Semantic Image Search from Multiple Query Images
In this work, we follow a different approach for multiple query image inputs, since the input images are employed jointly to extract underlying concepts common to the input images. The input images do not need to be part of the same concept. In fact, different input image either enriches, amplifies, or reduces the importance of one descriptive aspect of the multiple significances that any image inherently has.
(a) Three input query. (b) Retrieved images for our system
Consider the example from previous figure. Three input images are used to query the system. The first input image is a milk bottle, the second contains a piece of meat, and the third contains a farm. These three images are dissimilar from a visual point of view. However, conceptually, they could be linked by the underlying concept "cattle", since farmers obtain milk and meat from cattle. These types of knowledge--based conceptual relations are the ones that we propose to capture in this new search paradigm.
The use of multiple images as input queries in real scenarios is straightforward, especially when mobile and wearable devices are the user interfaces. Consider for instance a wearable device. In this case, pictures can be passively sampled and used as query inputs of a semantic search to discover the context of the user. Once meaningful semantic concepts are found, many specific applications can be built, including personalization of textual search, reduction of the search space for visual object detection, and personalization of output information such as suggestions, advertising, and recommendations.
The utility of the proposed search paradigm is enhanced when the user has constructed an unclear search or lacks the knoledge to describe it, but does have some idea of images of isolated concepts.
For example, consider a user looking for ideas for a gift. While walking through the mall, the user adds some pictures of vague ideas for the gift. Based on the provided images, semantic concepts are found and used to retrieve images of gift suggestions. Another example of this type of application is retrieving image suggestions from a domain--specific knowledge area (painting, cooking, etc.), based on the user's more general visual inputs, where the user does not have specialized knowledge in the specific area. Hence, given a couple of paints that you like as input, the semantic search could find other images for you that share similar common concepts.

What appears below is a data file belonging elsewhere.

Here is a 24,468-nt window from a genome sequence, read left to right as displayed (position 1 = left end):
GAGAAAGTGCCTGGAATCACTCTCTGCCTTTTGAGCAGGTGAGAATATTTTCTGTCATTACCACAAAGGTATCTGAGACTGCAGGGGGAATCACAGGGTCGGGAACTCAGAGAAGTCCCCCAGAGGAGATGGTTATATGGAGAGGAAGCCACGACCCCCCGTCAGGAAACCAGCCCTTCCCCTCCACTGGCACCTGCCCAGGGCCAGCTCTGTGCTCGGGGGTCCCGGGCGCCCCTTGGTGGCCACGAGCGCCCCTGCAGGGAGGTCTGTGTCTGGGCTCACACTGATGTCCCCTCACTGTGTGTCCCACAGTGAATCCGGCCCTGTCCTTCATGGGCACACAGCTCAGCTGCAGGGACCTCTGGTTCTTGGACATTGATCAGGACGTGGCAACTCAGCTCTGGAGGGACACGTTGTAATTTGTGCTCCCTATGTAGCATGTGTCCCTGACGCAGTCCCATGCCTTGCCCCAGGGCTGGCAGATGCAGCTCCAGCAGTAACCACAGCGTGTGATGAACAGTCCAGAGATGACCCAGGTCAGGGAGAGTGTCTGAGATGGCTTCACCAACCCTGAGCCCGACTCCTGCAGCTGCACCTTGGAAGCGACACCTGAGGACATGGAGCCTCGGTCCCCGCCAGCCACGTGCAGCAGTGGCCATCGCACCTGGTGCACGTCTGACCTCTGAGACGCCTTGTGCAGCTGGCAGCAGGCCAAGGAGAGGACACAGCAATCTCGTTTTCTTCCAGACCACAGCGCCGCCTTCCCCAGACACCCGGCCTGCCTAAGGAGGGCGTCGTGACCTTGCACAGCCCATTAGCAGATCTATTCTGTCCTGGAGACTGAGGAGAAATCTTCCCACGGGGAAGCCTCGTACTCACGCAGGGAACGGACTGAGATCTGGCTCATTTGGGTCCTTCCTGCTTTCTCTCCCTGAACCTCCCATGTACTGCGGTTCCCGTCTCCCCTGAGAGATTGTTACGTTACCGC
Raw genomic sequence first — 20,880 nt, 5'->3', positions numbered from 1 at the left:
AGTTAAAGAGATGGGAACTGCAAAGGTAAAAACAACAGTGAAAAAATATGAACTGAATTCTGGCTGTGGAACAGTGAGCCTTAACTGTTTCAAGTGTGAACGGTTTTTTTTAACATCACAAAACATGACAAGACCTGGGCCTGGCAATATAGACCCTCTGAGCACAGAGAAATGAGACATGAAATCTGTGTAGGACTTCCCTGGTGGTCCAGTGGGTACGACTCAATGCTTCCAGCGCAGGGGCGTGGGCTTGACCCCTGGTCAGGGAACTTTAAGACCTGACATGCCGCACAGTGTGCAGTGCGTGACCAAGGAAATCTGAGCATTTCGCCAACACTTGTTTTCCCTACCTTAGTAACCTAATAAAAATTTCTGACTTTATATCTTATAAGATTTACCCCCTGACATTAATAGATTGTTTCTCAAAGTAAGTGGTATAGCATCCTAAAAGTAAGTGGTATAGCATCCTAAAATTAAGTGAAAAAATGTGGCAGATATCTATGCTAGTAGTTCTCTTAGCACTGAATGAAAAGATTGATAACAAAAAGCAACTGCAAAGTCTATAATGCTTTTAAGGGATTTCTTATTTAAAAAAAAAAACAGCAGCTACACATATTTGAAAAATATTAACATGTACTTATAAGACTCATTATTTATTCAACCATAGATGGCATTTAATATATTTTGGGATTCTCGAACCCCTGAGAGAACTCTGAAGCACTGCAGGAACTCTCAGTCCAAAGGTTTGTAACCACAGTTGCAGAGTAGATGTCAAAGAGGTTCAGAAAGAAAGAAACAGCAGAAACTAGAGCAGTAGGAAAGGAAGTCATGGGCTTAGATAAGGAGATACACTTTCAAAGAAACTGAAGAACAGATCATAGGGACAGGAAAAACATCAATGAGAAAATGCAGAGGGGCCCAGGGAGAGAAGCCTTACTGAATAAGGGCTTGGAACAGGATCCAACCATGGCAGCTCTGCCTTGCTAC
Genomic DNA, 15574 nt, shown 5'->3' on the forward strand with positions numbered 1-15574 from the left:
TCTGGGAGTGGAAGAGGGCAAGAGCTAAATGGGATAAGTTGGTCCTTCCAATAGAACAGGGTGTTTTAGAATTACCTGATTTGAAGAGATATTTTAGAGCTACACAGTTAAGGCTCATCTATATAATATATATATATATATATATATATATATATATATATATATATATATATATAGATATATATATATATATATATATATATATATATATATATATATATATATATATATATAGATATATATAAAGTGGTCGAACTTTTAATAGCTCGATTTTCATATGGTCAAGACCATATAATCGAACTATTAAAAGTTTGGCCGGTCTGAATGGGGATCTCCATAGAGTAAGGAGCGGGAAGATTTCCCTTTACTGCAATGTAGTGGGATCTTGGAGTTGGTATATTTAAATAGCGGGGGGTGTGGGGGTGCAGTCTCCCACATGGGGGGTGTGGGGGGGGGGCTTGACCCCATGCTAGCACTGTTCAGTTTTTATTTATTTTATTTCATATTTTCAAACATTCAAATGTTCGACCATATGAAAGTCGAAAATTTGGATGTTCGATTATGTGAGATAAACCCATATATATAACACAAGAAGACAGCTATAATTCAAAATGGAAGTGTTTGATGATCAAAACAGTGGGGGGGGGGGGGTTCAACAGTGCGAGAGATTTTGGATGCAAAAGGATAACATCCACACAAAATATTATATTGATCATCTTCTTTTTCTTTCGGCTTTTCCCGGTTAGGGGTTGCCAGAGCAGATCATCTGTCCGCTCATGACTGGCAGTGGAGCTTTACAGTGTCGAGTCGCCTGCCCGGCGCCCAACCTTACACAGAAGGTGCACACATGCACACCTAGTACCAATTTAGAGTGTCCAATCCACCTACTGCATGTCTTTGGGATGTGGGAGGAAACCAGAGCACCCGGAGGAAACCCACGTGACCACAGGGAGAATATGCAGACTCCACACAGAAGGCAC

Description of our method.
Initially, each one of the query images Ii is processed individually to retrieve candidate images, based on the visual similarity, from the retrieval dataset. Each query image Ii produces a set of k nearest neighbor candidates, denoted as Cij, where j goes from 1 ... k .
All of the images from the dataset used for retrieval are assumed to have a dual representation: a visual representation given by a global image descriptor and a textual descriptor represented by a histogram of all of the texts describing the image. Hence, every candidate image Cij has an associated textual descriptor represented by a word histogram that serves to link the visual representation with the conceptual representation.
Candidate images that are visually closer to the query image have a higher impact in the text representation of the query image. The most representative text words that describes the query images, are processed using Natural Language Processing (NLP) techniques to discover new words that share conceptual similarity.
Afterwards, the histogram summation of the weighted word representations of the candidate images Cij and the aggregation of bins for the discovered words produces a histogram that represents the queries of the search jointly. Later, cosine distance between the tf--idf textual representation of the database images and the joint search representation is performed to retrieve images. Finally, a re-ranking is performed to privilege images with high visual similarity to any of the query images.
Examples of image retrieval using two input images. First column shows the input images, second column shows the discovered words conceptually shared by the input images, and third column shows the retrieval after visual re-raking.
We performed experiments to evaluate our system for a set of 101 pairs (N=2) of image inputs. The definition of the input pairs of images was performed with the help of semantic maps downloaded from the internet.
For each pair of available query images, we asked several users to rate the top 25 retrieved images of a pair of query images. They were then asked to provide a binary answer to the following question: Is the retrieved image conceptually similar to both input images or not?
Based on the user ratings, we calculated the mean accuracy of the retrieved images from the 101 pairs of query images. Accuracy is reported for the top X retrieved images, with X ranging from 5 to 25 in intervals of 5.
The baseline method is defined as the image retrieval performed from a joint search representation given by the summation of the individual input textual representations without the addition of words conceptually shared by the input images.
Table below presents the results of accuracy of our method and the baseline.
Mean accuracy of the retrieved images acording to user ratings in 101 pairs of query images. Results are showed at different top retrieval levels.
Semantic Image Search from Multiple Query Images, ACM Multimedia Conference, 2015.